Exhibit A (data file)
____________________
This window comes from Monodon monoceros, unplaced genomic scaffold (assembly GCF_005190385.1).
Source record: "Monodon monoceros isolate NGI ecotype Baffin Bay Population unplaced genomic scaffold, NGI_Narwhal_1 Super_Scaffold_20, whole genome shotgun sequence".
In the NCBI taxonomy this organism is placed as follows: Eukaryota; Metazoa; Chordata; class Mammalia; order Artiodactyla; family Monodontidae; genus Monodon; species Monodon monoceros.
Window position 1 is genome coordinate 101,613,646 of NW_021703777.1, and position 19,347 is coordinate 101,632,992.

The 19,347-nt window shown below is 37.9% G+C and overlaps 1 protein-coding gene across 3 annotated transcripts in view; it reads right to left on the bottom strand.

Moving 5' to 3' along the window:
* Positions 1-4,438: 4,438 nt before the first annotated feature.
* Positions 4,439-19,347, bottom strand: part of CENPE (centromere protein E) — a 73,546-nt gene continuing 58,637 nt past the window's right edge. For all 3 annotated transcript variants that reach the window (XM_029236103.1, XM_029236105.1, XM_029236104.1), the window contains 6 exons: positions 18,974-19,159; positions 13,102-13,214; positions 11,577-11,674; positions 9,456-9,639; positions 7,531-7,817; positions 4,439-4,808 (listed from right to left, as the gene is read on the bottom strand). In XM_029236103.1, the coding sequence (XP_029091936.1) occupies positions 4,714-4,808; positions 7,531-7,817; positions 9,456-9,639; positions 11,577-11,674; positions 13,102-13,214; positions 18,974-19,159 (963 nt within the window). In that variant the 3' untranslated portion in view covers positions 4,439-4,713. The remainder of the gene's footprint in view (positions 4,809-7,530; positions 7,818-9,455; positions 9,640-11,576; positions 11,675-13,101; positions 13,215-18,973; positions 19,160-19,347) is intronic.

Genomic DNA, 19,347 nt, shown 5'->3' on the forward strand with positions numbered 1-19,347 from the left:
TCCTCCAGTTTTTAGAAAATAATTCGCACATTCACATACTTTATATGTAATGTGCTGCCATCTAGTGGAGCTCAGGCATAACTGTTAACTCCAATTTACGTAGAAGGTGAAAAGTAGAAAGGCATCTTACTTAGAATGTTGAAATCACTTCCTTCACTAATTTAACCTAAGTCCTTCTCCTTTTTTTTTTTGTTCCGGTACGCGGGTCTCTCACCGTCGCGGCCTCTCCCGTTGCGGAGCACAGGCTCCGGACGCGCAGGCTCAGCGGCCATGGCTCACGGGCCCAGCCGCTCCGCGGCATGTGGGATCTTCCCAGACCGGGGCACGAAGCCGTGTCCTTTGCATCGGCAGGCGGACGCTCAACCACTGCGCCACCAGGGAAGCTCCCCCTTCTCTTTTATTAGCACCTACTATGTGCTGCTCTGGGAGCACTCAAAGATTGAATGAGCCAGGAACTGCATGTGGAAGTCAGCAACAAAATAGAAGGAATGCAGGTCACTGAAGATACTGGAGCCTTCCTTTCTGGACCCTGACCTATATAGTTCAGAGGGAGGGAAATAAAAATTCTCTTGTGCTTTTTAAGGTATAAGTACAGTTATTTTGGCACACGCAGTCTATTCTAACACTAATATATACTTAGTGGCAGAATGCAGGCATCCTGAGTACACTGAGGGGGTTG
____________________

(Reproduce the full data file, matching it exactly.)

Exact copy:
This window comes from Monodon monoceros, unplaced genomic scaffold (assembly GCF_005190385.1).
Source record: "Monodon monoceros isolate NGI ecotype Baffin Bay Population unplaced genomic scaffold, NGI_Narwhal_1 Super_Scaffold_20, whole genome shotgun sequence".
In the NCBI taxonomy this organism is placed as follows: Eukaryota; Metazoa; Chordata; class Mammalia; order Artiodactyla; family Monodontidae; genus Monodon; species Monodon monoceros.
Window position 1 is genome coordinate 101,613,646 of NW_021703777.1, and position 19,347 is coordinate 101,632,992.

The 19,347-nt window shown below is 37.9% G+C and overlaps 1 protein-coding gene across 3 annotated transcripts in view; it reads right to left on the bottom strand.

Moving 5' to 3' along the window:
* Positions 1-4,438: 4,438 nt before the first annotated feature.
* Positions 4,439-19,347, bottom strand: part of CENPE (centromere protein E) — a 73,546-nt gene continuing 58,637 nt past the window's right edge. For all 3 annotated transcript variants that reach the window (XM_029236103.1, XM_029236105.1, XM_029236104.1), the window contains 6 exons: positions 18,974-19,159; positions 13,102-13,214; positions 11,577-11,674; positions 9,456-9,639; positions 7,531-7,817; positions 4,439-4,808 (listed from right to left, as the gene is read on the bottom strand). In XM_029236103.1, the coding sequence (XP_029091936.1) occupies positions 4,714-4,808; positions 7,531-7,817; positions 9,456-9,639; positions 11,577-11,674; positions 13,102-13,214; positions 18,974-19,159 (963 nt within the window). In that variant the 3' untranslated portion in view covers positions 4,439-4,713. The remainder of the gene's footprint in view (positions 4,809-7,530; positions 7,818-9,455; positions 9,640-11,576; positions 11,675-13,101; positions 13,215-18,973; positions 19,160-19,347) is intronic.

Genomic DNA, 19,347 nt, shown 5'->3' on the forward strand with positions numbered 1-19,347 from the left:
TCCTCCAGTTTTTAGAAAATAATTCGCACATTCACATACTTTATATGTAATGTGCTGCCATCTAGTGGAGCTCAGGCATAACTGTTAACTCCAATTTACGTAGAAGGTGAAAAGTAGAAAGGCATCTTACTTAGAATGTTGAAATCACTTCCTTCACTAATTTAACCTAAGTCCTTCTCCTTTTTTTTTTTGTTCCGGTACGCGGGTCTCTCACCGTCGCGGCCTCTCCCGTTGCGGAGCACAGGCTCCGGACGCGCAGGCTCAGCGGCCATGGCTCACGGGCCCAGCCGCTCCGCGGCATGTGGGATCTTCCCAGACCGGGGCACGAAGCCGTGTCCTTTGCATCGGCAGGCGGACGCTCAACCACTGCGCCACCAGGGAAGCTCCCCCTTCTCTTTTATTAGCACCTACTATGTGCTGCTCTGGGAGCACTCAAAGATTGAATGAGCCAGGAACTGCATGTGGAAGTCAGCAACAAAATAGAAGGAATGCAGGTCACTGAAGATACTGGAGCCTTCCTTTCTGGACCCTGACCTATATAGTTCAGAGGGAGGGAAATAAAAATTCTCTTGTGCTTTTTAAGGTATAAGTACAGTTATTTTGGCACACGCAGTCTATTCTAACACTAATATATACTTAGTGGCAGAATGCAGGCATCCTGAGTACACTGAGGGGGTTG